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The Springdale news. [volume] : (Springdale, Ark.) 1887-1990
Alternative Titles:
  • Springdale semi-weekly news
  • Springdale Sunday news
  • Springdale twice-a-week news
Place of publication:
Springdale, Ark.
Geographic coverage:
  • Springdale, Washington, Arkansas  |  View more titles from this: City County, State
John P. Stafford
Dates of publication:
  • -v. 104, no. 4 (Apr. 30, 1990).
  • Began with May 7, 1887 issue.
Daily (except Saturday) Feb. 27, 1972-Apr. 30, 1990
  • English
  • Arkansas--Springdale.--fast--(OCoLC)fst01221774
  • Springdale (Ark.)--Newspapers.
  • Description based on: Vol. 1, no. 3 (May 21, 1887).
  • Latest issue consulted: Vol. 104, no. 4 (Apr. 30 1990).
  • On Sunday published as: Springdale Sunday news, Feb. 27, 1972-Jan. 29, 1978.
  • Published as: Springdale twice-a-week news, Jan. 27-June 18, 1909; Springdale semi-weekly news, Feb. 26-Nov. 22, 1929.
sn 83007654
Succeeding Titles:
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The Springdale news. [volume] June 15, 1888 , Image 1


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The Springdale News

The city of Springdale stretches over two counties, Washington and Benton, in northwest Arkansas. Springdale attracted European settlers in the early 1800s due to the abundance of natural resources. Many of the first homes and the town church burned during the Civil War. In 1881, the St. Louis-San Francisco Railroad built a track through town and Springdale began shipping out carloads of fruit. By the 1930s, Springdale businesses included a roller mill, grape juice plant, winery, distillery, and canneries. In 1924, Joe Steele founded the Steele Canning Company, which became one of the largest private canning companies in the world. Another largescale business founded in Springdale, the Tyson Foods Company, began in the 1930s under John Tyson. By 1940, Arkansas was the largest producer of chicken in the United States.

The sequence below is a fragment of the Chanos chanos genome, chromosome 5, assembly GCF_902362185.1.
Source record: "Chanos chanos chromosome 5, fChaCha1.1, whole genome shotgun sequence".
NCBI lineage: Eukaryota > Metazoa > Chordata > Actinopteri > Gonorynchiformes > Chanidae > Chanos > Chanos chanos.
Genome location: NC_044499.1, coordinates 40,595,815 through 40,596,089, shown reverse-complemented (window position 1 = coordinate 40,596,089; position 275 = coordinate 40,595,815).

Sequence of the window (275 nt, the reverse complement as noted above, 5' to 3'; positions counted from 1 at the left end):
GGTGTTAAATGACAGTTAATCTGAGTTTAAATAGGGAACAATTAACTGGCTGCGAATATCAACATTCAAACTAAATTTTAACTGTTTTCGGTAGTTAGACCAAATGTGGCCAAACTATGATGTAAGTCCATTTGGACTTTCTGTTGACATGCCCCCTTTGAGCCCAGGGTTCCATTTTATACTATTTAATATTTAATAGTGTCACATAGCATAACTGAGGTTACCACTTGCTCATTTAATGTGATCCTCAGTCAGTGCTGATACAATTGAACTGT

John Pleasant Stafford worked as an apprentice at the first newspaper in Springdale, the Springdale Enterprise, in the early 1880s (1881-1883). In 1887, he purchased The Arkansas Locomotive (1886-1887) in Springdale. Later that year, he started his own paper, The Springdale News. Stafford was only 18 years old when he established the News and was said to be the youngest newspaper publisher in Arkansas. Stafford's first office for the News had only a few fonts, a cheap job press, and an "army" press in a 14-foot square room in a frame building downtown. In 1890, he installed a typewriter. Stafford found it difficult to collect money from his advertisers and subscribers. To remedy this, he accepted goods like loads of wood to heat his office in exchange for newspapers.

In addition to running the paper, Stafford was involved in the community by serving on boards of local organizations and performing in the city band. He also worked in state government and served two terms in the state legislature. In 1929, he was elected president of the Arkansas Press Association. Stafford had seven children, all of whom worked at the paper over the years. John Stafford died in 1933, and his son Edward "Marty" Stafford took over as editor of the News.

The Springdale News was originally a four-page paper published weekly. The paper published a daily edition for a short run, but it quickly returned to the once-a-week publication schedule. The News again temporarily published daily editions in 1898 to report telegraphed news from the Spanish-American War. In 1904 and 1909, Stafford attempted publishing the News twice a week, but not until 1928 did the News consistently appear twice a week every week. The most popular section of the paper was the information from correspondents around Arkansas who reported news from their cities, including Johnson, Spring Valley, and Elm Springs.

In 1990, The Springdale News became The Morning News (1990-1994). In 1994, the paper merged with the Northwest Arkansas Morning News (1978-1994) to form The Morning News of Northwest Arkansas (1994-current), which is still in publication.

Provided by: Arkansas State Archives